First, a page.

Nigel Gould-Davies | Russia Cannot Be Allowed to Say It Has Won This War – The New York Times

Mr. Gould-Davies is the senior fellow for Russia and Eurasia at the International Institute for Strategic Studies.

“Ever since Russia invaded Ukraine 10 weeks ago, Western governments have tirelessly condemned this egregious act and declared their support for Ukraine. But as united as they have been in their outrage, they have been vague about their goals.

This posture has begun to change. Recently, U.S. Secretary of Defense Lloyd Austin said that America wanted “to see Russia weakened” so that it could not threaten its neighbors again. Foreign Secretary Liz Truss of Britain said that her country would seek “to push Russia out of the whole of Ukraine.” Ursula von der Leyen, president of the European Commission, declared that “we want Ukraine to win this war.”

But what the West is unclear about is how it wants the war to end. While it has chosen the means to respond to Russia’s aggression — principally, military aid to Ukraine and sanctions against Russia — it has not defined the ends these methods will serve. Instead, Western policy has largely been focused on outcomes it wants to avoid rather than achieve. The first is a Ukrainian defeat that allows Russia to install a puppet regime in Kyiv. The second is Russia’s resort to weapons of mass destruction or expansion of the war beyond Ukraine.”

David Lindsay: Excellent piece. Here is a comment I hope is true.

Bruce Rozenblit
Kansas City, MO8h ago

The atrocities committed by Russia have united the free world. This will not stand. Russia will be pushed out of Ukraine. The West will no longer trade with Russia so long as Putin or anything like him remains in power. That’s it. Putin thought that the West’s dependence on Russian resources would keep us from ourtracising his country from the global economy. He was wrong. Necessity is the mother of invention. The West will now develop new sources of energy, especially non-fossil sources, as it rapidly weans itself off of Russian oil and gas. Actually, the world is awash in natural gas. The problem is getting it from here to there but that can also be accomplished. Putin greatly underestimated how Western tribalism plays into this conflict. Ukraine is not Syria or Bosnia. These people are White, Slavic and Christian. They are our fellow tribe members. Attacking them is personal, familial. Putin has awakened the sleeping tiger. Putin is girding for a protracted conflict. So can we. The naval blockade in the Black Sea will be broken. Those sea lanes will be opened up. The next phase of escalation will be naval. Russia cannot afford this war. It does not have the financial resources to wage it. A protracted conflict will bankrupt it, literally. Russia has now put itself on a path to its demise. When this is over, Russia will be forced to change, or collapse from within.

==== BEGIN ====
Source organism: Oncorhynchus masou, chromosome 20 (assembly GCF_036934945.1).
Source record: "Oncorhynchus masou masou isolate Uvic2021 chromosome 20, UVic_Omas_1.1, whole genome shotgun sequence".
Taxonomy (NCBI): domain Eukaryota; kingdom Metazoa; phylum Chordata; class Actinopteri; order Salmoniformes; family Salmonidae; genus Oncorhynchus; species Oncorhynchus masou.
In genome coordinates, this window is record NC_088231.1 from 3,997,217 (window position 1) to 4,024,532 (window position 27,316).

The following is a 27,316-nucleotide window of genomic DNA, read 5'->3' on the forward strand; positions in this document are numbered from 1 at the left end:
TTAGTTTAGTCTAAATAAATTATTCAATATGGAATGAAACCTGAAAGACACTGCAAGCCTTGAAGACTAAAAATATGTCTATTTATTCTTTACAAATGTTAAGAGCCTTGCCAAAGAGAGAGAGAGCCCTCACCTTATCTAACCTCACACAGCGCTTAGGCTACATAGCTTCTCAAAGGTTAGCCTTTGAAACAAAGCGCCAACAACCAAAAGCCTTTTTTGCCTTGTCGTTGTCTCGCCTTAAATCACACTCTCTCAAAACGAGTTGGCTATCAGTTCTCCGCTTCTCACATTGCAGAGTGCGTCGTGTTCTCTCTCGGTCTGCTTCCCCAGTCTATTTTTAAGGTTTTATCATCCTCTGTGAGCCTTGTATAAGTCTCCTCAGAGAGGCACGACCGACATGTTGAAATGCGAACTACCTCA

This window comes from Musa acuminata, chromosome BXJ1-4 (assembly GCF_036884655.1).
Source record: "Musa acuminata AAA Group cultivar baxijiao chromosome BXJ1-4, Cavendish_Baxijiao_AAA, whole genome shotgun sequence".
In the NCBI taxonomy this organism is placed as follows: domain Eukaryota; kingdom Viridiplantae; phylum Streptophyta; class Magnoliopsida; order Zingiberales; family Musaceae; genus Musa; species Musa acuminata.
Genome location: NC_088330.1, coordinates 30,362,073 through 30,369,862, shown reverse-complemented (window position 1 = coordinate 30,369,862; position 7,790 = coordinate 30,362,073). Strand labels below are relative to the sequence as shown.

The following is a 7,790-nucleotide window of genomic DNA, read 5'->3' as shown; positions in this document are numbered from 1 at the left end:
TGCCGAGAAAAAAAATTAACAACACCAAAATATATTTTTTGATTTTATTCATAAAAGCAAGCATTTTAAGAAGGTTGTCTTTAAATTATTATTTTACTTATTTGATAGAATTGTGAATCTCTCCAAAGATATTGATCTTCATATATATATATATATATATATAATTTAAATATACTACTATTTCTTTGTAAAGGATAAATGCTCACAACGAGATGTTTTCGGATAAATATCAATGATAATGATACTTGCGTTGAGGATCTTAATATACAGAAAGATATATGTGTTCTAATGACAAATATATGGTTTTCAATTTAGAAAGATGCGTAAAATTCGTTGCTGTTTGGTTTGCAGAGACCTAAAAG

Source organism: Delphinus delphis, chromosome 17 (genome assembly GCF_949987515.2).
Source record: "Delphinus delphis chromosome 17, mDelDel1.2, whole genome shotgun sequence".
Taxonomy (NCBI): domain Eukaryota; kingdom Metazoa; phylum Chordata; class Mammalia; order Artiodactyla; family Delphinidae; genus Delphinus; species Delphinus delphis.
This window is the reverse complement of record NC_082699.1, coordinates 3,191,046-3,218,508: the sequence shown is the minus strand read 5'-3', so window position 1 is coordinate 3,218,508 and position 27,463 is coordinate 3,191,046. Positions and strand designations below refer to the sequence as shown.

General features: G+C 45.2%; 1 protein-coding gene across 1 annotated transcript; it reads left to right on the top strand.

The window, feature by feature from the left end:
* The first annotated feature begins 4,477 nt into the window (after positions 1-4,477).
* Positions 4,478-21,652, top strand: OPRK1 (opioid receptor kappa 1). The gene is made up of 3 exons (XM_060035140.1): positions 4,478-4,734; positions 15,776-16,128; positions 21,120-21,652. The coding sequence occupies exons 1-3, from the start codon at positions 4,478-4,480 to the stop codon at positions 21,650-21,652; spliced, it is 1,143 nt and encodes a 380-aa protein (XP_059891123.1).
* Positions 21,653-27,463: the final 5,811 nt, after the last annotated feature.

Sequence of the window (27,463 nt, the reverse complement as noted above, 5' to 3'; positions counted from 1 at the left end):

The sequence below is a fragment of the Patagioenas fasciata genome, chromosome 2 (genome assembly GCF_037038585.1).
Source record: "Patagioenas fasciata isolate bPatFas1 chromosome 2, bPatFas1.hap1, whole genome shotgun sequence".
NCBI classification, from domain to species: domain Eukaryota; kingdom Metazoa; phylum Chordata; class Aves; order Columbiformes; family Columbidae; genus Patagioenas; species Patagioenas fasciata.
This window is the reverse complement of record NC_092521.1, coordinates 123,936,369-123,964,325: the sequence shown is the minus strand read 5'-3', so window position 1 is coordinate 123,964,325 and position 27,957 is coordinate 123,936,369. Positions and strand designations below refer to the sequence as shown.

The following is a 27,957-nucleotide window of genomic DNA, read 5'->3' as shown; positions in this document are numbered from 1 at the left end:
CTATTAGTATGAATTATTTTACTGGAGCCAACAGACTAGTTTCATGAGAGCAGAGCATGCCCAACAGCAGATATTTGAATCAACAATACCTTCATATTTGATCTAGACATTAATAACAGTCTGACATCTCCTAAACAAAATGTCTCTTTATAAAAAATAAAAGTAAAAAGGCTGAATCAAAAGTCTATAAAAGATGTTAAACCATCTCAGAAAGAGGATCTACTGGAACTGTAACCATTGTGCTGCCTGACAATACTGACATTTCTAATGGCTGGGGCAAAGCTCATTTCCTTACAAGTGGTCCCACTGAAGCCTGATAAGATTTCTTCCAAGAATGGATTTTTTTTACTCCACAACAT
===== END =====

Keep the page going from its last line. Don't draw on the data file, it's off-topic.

6 Replies56 Recommended

Frank Bruni | The Power of Lies in an Age of Political Fiction – The New York Times

“Imelda Marcos’s sandals lived better than I did.

I just discovered that. I was reacquainting myself with that whole sordid history — with the unfathomable extravagance that she and her dictator husband, Ferdinand, indulged in before they were run out of the Philippines in 1986 — and found an article on Medium that said that her hundreds upon hundreds of shoes occupied a closet of 1,500 square feet. That’s larger than the Manhattan apartment that I called home until last July. I should have been an espadrille.

She personified greed. Ferdinand, who ruled the Philippines for more than two decades, epitomized authoritarianism and kleptocracy. The couple pilfered an estimated $5 billion to $10 billion from the country. And now their son, Ferdinand Marcos Jr., better known as Bongbong, is poised to become its next president. In the election in the Philippines on Monday, he won in a landslide.

He and his supporters made that happen not by renouncing his parents’ legacy. They instead embraced it — or, rather, reimagined the Marcoses’ reign as some misunderstood and underappreciated Golden Age. They used social media to disseminate and amplify that gaudy lie. And the strategy worked.”

“. . . . .On Sunday morning I had the honor of delivering the commencement speech at my undergraduate alma mater, the University of North Carolina at Chapel Hill. The previous afternoon, I dropped by the stadium in which the event would take place so I could size up the lectern and the teleprompters. Given my compromised eyesight, I wanted to be sure that I could see the scrolling text and that the lectern’s surface was big enough to hold a printed copy of the speech, just in case.

It was a quick chore, tucked into a chaotic day, and I approached it in a businesslike fashion. But as I stood on the stage, gazing out at the seats and at various insignia evocative of my college years, I had to set my jaw and close my eyes to hold back tears. I was suddenly a dam on the verge of breaking. And I indeed broke, 10 minutes later, back in my car. That’s also when I understood the surge of emotion.

I was something of a mess in college. Not on the outside, and not by the usual yardsticks, which are crude ones: I got excellent grades. I wrote frequently for Carolina’s principal student newspaper and was one of its top editors for a while. I landed good summer internships. I was on a path.